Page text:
The House as Mirrors in Edgar Allan Poe’s “The Fall of the House of Usher”


Edgar Allan Poe’s “The Fall of the House of Usher” is a story about the misery of the Ushers who suffer both physical and mental illness. From the whole description of the story, the background setting presents a glooming atmosphere regarded as complementary to a Gothic novel or Gothic Romance. M. H. Abrams explains that Gothic novel or Gothic romance has been extended to a type of fiction which develops a brooding atmosphere of gloom and terror, and represents events which are uncanny, macabre or melodramatically violent, and often deal with aberrant psychological states (78). The strange atmosphere and the arrangement of the story allow the whole story fulfill the definition of Gothic novel.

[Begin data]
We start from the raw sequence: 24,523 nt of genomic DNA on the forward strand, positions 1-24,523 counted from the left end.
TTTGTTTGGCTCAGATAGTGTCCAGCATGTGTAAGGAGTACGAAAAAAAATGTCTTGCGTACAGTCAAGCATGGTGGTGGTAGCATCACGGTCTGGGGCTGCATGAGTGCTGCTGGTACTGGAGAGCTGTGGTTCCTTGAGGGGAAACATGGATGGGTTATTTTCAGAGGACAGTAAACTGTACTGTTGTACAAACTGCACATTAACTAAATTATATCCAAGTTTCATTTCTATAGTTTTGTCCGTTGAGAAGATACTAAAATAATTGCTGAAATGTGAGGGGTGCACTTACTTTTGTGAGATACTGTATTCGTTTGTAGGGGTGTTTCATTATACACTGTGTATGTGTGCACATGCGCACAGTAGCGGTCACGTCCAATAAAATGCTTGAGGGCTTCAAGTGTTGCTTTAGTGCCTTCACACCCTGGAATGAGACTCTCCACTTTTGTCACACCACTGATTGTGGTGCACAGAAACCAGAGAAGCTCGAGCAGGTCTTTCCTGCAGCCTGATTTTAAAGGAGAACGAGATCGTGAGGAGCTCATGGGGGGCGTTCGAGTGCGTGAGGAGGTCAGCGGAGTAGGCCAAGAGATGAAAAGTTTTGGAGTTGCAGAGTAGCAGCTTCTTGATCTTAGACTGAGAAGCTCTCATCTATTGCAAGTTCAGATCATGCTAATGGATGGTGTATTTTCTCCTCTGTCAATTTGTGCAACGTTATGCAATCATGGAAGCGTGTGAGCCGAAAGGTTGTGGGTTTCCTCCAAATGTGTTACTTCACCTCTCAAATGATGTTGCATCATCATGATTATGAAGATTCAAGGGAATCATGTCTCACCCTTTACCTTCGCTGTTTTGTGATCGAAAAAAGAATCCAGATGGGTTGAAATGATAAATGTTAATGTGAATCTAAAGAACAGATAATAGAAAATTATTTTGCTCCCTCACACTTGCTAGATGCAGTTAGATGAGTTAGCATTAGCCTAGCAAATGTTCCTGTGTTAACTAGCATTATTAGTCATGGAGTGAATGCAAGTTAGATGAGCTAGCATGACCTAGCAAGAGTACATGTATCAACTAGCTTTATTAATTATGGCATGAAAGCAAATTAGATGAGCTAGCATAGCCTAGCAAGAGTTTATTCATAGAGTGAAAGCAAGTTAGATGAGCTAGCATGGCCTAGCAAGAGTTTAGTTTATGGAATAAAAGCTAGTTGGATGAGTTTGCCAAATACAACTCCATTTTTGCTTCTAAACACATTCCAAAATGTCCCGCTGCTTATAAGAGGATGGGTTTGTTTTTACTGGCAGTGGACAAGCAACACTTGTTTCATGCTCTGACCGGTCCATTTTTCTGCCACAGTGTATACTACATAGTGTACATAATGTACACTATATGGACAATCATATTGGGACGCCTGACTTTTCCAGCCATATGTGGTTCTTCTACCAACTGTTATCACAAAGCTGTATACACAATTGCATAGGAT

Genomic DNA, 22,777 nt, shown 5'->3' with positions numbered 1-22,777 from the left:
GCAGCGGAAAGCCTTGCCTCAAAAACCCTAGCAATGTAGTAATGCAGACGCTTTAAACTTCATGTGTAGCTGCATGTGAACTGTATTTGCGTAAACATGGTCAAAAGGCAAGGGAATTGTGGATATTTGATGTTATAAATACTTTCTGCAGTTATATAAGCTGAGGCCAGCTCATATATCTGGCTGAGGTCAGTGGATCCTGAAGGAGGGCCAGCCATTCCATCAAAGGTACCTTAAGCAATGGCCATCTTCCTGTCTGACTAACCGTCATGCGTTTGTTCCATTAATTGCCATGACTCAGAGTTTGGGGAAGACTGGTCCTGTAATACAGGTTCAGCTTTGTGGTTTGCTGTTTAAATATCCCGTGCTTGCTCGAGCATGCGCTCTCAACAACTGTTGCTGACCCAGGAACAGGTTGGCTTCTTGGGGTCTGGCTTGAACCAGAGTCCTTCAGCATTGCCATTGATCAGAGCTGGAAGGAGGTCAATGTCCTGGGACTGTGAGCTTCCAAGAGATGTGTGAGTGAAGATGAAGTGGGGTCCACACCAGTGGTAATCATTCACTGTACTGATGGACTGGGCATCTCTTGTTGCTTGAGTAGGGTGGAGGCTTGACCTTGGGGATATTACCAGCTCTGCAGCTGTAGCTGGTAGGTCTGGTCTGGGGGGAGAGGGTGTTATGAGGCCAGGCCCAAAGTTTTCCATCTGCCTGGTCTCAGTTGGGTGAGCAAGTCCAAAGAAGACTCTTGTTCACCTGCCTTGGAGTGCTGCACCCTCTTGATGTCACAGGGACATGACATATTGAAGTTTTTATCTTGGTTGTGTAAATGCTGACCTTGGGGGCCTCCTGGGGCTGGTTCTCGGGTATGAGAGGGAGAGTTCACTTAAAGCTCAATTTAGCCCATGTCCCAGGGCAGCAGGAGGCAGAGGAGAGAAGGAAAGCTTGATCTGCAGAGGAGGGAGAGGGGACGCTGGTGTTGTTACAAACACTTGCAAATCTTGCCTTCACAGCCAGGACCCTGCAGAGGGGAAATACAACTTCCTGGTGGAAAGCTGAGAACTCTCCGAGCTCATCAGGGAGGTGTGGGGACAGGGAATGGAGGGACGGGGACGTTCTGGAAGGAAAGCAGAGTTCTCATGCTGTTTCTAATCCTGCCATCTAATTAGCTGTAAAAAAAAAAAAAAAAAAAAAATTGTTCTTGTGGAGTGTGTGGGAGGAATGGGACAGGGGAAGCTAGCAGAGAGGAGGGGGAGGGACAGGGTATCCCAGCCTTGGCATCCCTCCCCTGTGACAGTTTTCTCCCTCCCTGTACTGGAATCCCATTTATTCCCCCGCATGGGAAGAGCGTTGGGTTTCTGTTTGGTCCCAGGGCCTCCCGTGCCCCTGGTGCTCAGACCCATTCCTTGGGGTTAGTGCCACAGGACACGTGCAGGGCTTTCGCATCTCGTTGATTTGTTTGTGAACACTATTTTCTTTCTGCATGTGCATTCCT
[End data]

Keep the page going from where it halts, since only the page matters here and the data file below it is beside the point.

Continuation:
From both explanation of Gothic novel and psychoanalysis, there is an obvious point to which we should pay more attention, the influence of the environment. No matter what the Gothic novel suggests, it establishes the sense of environment; has some sense of power to determine the development of the story. Therefore, this paper aims to discuss the tragedy of the Usher family associated with the omniscient uncontrollable ecological power in Heidegger’s dwelling and Bate’s ecological theories.

Author Information
Ya-Ju Yang, National Chung Cheng University, Taiwan

Paper Information
Conference: ACAH2013
Stream: Arts & Humanities

This paper is part of the ACAH2013 Conference Proceedings (View)
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To cite this article:
Yang Y. (2013) The House as Mirrors in Edgar Allan Poe’s “The Fall of the House of Usher” ISSN: 2186-229X – The Asian Conference on Arts and Humanities 2013 – Official Conference Proceedings
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Posted by James Alexander Gordon